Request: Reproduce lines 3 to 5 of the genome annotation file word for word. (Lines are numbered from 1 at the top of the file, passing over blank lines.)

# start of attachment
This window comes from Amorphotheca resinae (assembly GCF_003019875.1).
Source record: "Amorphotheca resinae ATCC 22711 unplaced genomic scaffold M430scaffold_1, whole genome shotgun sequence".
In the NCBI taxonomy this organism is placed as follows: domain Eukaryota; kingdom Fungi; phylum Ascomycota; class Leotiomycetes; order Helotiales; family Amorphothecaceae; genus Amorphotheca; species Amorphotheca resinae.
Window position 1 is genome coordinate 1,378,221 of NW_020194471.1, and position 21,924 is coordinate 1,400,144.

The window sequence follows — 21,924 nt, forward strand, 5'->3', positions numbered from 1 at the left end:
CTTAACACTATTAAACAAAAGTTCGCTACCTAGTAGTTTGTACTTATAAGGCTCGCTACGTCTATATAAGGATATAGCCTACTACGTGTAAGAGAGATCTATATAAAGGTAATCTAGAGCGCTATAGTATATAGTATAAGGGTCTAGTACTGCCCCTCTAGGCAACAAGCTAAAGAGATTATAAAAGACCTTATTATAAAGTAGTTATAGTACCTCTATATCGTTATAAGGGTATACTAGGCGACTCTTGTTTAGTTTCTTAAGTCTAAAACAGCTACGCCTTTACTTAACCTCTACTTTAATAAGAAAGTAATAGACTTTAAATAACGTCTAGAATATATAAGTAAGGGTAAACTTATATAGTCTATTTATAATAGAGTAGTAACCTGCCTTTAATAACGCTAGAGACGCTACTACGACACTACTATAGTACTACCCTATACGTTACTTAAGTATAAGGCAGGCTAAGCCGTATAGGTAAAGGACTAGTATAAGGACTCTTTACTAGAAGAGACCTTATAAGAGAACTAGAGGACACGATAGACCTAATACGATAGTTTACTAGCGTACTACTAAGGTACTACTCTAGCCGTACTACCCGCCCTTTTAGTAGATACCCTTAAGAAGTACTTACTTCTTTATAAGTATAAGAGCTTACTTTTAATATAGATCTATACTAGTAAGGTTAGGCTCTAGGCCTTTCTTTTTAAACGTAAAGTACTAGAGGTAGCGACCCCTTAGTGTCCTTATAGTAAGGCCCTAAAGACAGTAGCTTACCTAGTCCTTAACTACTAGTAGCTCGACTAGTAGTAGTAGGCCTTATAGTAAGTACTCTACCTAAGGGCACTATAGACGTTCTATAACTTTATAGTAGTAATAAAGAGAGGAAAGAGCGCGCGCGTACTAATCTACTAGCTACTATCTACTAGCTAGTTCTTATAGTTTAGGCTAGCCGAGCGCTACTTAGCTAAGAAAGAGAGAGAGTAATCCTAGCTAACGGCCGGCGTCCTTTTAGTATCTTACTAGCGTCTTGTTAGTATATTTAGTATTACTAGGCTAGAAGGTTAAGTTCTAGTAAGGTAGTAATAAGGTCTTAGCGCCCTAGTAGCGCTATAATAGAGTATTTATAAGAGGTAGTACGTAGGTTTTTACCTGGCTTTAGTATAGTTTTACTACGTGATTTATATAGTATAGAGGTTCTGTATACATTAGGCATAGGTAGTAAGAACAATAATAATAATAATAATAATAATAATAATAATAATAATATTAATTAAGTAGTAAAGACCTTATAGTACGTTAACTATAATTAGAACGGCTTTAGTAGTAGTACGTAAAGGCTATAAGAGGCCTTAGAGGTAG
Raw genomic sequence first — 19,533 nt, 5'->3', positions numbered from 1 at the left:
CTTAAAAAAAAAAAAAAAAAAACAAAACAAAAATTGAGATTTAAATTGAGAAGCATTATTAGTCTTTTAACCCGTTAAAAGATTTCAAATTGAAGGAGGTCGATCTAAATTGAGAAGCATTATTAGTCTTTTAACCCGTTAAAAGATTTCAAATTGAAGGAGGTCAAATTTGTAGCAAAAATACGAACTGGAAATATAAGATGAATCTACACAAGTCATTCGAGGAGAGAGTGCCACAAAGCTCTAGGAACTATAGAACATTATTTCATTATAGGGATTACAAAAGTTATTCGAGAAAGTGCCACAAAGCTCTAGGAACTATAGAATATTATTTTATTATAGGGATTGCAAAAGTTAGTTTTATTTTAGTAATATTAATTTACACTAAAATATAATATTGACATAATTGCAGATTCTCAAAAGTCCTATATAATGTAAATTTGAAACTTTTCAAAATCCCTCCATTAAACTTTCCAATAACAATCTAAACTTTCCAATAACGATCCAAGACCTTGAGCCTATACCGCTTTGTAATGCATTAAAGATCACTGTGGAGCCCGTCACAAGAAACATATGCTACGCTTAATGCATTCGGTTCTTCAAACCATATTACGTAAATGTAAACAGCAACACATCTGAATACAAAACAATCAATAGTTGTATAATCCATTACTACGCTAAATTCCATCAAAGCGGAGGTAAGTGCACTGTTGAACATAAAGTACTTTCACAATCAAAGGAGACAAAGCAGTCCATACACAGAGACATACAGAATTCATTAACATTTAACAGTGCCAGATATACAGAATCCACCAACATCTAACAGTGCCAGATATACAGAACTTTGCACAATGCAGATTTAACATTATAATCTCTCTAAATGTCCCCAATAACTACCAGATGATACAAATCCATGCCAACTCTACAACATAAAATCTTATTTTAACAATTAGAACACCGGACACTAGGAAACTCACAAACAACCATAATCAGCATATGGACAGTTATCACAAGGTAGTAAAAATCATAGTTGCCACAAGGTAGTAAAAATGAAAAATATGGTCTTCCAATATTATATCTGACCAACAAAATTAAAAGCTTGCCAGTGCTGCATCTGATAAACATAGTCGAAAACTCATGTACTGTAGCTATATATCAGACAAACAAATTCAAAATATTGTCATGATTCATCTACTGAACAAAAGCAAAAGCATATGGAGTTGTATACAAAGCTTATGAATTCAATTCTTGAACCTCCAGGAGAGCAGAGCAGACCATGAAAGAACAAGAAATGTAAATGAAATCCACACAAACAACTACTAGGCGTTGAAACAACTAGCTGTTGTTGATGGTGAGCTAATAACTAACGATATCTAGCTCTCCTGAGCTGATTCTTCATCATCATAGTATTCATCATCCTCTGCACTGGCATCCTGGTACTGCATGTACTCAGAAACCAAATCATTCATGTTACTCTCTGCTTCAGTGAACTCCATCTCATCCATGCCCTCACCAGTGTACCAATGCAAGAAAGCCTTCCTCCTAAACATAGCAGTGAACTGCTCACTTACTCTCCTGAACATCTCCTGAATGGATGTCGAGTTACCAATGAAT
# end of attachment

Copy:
In the NCBI taxonomy this organism is placed as follows: domain Eukaryota; kingdom Fungi; phylum Ascomycota; class Leotiomycetes; order Helotiales; family Amorphothecaceae; genus Amorphotheca; species Amorphotheca resinae.
Window position 1 is genome coordinate 1,378,221 of NW_020194471.1, and position 21,924 is coordinate 1,400,144.

The window sequence follows — 21,924 nt, forward strand, 5'->3', positions numbered from 1 at the left end: